Balloon Compass

Going on a bushwalk in your backyard and don’t want to get lost? Be sure to pack a balloon, a magnet and a bucket of water. They’ll help to guide you in the right direction.

Australian Curriculum links

  • Mathematics > Measurement and Geometry > Year 1 > ACMMG023
  • Mathematics > Measurement and Geometry > Year 4 > ACMMG090
  • Science > Physical Sciences > Year 4 > ACSSU076

You'll need

  • bar magnet
  • water balloon inflated with air
  • waterproof marker pen
  • bucket of water
  • sticky tape
  • compass

Try this

  1. Using the waterproof marker pen, draw a straight line across the round, top-end of the inflated balloon.
  2. Hold the bar magnet against the side of the balloon so the north pole of the magnet lines up with the line you have drawn as demonstrated in the video.
  3. Use sticky tape to attach the bar magnet securely to the balloon.
  4. Float the balloon in the middle of the bucket of water and observe what happens.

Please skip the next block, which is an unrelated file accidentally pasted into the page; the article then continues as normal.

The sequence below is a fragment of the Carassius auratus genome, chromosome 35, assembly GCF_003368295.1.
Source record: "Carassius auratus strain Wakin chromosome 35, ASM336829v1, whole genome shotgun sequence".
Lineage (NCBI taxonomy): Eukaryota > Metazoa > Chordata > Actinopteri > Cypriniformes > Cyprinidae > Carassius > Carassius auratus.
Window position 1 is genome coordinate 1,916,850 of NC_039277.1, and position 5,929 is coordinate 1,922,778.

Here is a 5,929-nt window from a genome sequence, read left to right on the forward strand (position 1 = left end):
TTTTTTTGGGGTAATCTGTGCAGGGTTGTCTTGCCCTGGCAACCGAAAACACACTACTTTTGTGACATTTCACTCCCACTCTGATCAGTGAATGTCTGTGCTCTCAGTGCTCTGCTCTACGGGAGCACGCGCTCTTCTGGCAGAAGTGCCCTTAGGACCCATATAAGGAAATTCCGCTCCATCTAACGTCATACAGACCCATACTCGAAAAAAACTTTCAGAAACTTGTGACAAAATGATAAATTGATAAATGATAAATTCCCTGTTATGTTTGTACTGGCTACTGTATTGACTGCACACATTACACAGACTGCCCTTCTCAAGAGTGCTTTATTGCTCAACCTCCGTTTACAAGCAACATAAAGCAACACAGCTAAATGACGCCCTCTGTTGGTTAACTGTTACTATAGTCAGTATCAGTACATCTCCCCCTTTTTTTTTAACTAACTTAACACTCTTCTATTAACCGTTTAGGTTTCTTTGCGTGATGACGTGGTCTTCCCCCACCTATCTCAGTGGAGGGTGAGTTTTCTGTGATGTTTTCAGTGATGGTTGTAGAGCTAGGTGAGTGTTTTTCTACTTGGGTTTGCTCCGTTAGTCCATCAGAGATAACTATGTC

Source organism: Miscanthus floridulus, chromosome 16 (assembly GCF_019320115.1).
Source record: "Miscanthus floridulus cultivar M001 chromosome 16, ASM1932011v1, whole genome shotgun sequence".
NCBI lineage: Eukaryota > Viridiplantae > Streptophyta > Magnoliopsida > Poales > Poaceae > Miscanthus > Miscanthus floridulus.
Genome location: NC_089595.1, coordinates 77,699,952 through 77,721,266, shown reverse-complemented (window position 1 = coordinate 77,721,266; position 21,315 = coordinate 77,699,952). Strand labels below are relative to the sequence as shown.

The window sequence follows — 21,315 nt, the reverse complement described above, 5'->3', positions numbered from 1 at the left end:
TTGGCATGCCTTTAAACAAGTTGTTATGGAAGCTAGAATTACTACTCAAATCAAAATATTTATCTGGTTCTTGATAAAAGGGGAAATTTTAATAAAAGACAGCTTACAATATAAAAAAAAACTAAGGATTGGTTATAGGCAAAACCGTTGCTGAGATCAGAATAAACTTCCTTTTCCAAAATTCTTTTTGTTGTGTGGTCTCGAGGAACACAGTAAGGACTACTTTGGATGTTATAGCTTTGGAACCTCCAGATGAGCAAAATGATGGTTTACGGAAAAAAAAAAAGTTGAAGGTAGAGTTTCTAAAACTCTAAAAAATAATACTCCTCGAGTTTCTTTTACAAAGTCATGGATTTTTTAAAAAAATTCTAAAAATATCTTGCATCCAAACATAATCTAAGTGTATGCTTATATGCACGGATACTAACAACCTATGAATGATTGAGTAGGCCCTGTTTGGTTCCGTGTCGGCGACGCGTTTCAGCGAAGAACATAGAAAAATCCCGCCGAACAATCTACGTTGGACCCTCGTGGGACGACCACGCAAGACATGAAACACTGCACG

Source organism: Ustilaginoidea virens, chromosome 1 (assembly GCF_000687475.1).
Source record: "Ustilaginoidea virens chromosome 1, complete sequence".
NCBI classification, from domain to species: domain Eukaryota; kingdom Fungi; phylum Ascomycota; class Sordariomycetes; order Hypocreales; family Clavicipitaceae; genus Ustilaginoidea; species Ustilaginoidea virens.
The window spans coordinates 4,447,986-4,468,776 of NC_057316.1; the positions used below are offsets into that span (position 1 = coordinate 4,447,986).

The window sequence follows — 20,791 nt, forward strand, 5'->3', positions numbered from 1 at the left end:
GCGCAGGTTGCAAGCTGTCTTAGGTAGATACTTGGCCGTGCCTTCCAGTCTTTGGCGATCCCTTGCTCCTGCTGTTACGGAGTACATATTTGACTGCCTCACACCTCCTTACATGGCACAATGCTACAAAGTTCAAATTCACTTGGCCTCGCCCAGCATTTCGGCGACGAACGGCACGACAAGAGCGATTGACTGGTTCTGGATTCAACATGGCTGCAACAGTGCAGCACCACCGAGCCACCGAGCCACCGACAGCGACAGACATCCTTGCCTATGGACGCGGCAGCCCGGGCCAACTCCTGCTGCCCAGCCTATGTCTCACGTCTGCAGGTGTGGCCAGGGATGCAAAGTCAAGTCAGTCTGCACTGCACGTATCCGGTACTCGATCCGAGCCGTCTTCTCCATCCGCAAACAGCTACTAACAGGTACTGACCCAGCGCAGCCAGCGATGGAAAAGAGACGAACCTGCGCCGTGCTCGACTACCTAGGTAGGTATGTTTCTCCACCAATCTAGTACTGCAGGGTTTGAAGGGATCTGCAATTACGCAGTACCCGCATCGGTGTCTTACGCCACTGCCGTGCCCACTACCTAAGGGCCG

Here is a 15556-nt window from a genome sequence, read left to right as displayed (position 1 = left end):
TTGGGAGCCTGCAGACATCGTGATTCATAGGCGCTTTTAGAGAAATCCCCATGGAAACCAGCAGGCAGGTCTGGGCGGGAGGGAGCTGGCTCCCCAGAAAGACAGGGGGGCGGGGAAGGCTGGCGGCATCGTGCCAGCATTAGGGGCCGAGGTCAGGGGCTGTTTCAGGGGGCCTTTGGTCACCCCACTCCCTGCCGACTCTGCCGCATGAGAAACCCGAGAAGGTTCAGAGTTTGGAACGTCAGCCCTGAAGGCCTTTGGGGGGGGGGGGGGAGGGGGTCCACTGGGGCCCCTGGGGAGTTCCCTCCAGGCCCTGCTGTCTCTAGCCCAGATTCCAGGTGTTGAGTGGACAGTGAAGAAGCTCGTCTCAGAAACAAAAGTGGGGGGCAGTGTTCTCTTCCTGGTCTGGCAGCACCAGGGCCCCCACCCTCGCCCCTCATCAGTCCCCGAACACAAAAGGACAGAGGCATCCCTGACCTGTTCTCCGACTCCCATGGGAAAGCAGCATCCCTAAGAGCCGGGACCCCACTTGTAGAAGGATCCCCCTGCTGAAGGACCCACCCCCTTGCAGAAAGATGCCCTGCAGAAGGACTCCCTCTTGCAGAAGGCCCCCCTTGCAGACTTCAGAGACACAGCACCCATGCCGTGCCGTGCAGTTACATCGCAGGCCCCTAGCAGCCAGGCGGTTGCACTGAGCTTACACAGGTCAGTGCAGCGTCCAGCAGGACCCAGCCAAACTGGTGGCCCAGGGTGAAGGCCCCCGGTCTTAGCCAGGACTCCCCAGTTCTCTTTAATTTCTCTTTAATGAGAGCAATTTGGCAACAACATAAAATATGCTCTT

5. Check whether the balloon compass is pointing north using a compass.

What's happening?

The Earth is a giant magnet, with north and south poles. The magnetic poles of the Earth do not match the geographic poles of the Earth. For example, magnetic north pole is located about 1,800 kilometres from the geographical north pole. A compass points toward the magnetic north pole and not the geographical ‘true’ north pole. Magnetic declination is the term used to describe the difference between the orientation of a compass and the geographical ‘true’ north pole.

The bar magnet (like all other magnets) has a north and a south pole. If you allow a bar magnet to move freely by suspending it on a light string or by floating it in water, the bar magnet will move to align itself with the Earth’s magnetic field. The north pole of the magnet will point to the Earth’s magnetic north pole and the south pole of the magnet will point to the Earth’s magnetic south pole.

Real world links

Young loggerhead turtles with no prior migratory experience are able to navigate themselves across an entire ocean and return back to the beach where they were born. Starting in Florida, the loggerhead turtles swim a 15,000 kilometre loop across the Atlantic Ocean and returns to Florida. This migration can take up to ten years. Loggerhead turtles complete this amazing journey by using the Earth’s magnetic field to guide their migration.